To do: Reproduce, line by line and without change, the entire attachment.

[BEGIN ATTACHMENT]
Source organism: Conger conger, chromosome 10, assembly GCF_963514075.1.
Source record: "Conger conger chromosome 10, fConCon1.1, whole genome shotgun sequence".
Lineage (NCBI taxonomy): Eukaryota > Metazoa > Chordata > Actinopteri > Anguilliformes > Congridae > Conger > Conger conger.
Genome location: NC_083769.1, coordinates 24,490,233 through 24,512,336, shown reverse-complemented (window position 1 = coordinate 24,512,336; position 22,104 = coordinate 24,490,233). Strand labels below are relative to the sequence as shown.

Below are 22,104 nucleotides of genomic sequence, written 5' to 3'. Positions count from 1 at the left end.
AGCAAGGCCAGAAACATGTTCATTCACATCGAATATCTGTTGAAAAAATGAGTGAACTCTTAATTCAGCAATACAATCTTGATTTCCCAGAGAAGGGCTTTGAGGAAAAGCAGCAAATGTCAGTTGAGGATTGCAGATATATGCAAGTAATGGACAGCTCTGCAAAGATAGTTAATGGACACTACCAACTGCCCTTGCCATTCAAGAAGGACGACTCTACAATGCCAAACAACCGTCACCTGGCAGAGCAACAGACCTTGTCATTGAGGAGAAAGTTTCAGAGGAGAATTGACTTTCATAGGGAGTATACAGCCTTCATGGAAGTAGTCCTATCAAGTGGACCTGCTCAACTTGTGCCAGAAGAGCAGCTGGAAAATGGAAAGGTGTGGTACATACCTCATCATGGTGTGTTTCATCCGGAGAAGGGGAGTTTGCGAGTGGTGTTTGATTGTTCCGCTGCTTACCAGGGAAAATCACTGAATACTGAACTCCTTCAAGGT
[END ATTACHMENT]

Source organism: Conger conger, chromosome 10, assembly GCF_963514075.1.
Source record: "Conger conger chromosome 10, fConCon1.1, whole genome shotgun sequence".
Lineage (NCBI taxonomy): Eukaryota > Metazoa > Chordata > Actinopteri > Anguilliformes > Congridae > Conger > Conger conger.
Genome location: NC_083769.1, coordinates 24,490,233 through 24,512,336, shown reverse-complemented (window position 1 = coordinate 24,512,336; position 22,104 = coordinate 24,490,233). Strand labels below are relative to the sequence as shown.

Below are 22,104 nucleotides of genomic sequence, written 5' to 3'. Positions count from 1 at the left end.
AGCAAGGCCAGAAACATGTTCATTCACATCGAATATCTGTTGAAAAAATGAGTGAACTCTTAATTCAGCAATACAATCTTGATTTCCCAGAGAAGGGCTTTGAGGAAAAGCAGCAAATGTCAGTTGAGGATTGCAGATATATGCAAGTAATGGACAGCTCTGCAAAGATAGTTAATGGACACTACCAACTGCCCTTGCCATTCAAGAAGGACGACTCTACAATGCCAAACAACCGTCACCTGGCAGAGCAACAGACCTTGTCATTGAGGAGAAAGTTTCAGAGGAGAATTGACTTTCATAGGGAGTATACAGCCTTCATGGAAGTAGTCCTATCAAGTGGACCTGCTCAACTTGTGCCAGAAGAGCAGCTGGAAAATGGAAAGGTGTGGTACATACCTCATCATGGTGTGTTTCATCCGGAGAAGGGGAGTTTGCGAGTGGTGTTTGATTGTTCCGCTGCTTACCAGGGAAAATCACTGAATACTGAACTCCTTCAAGGT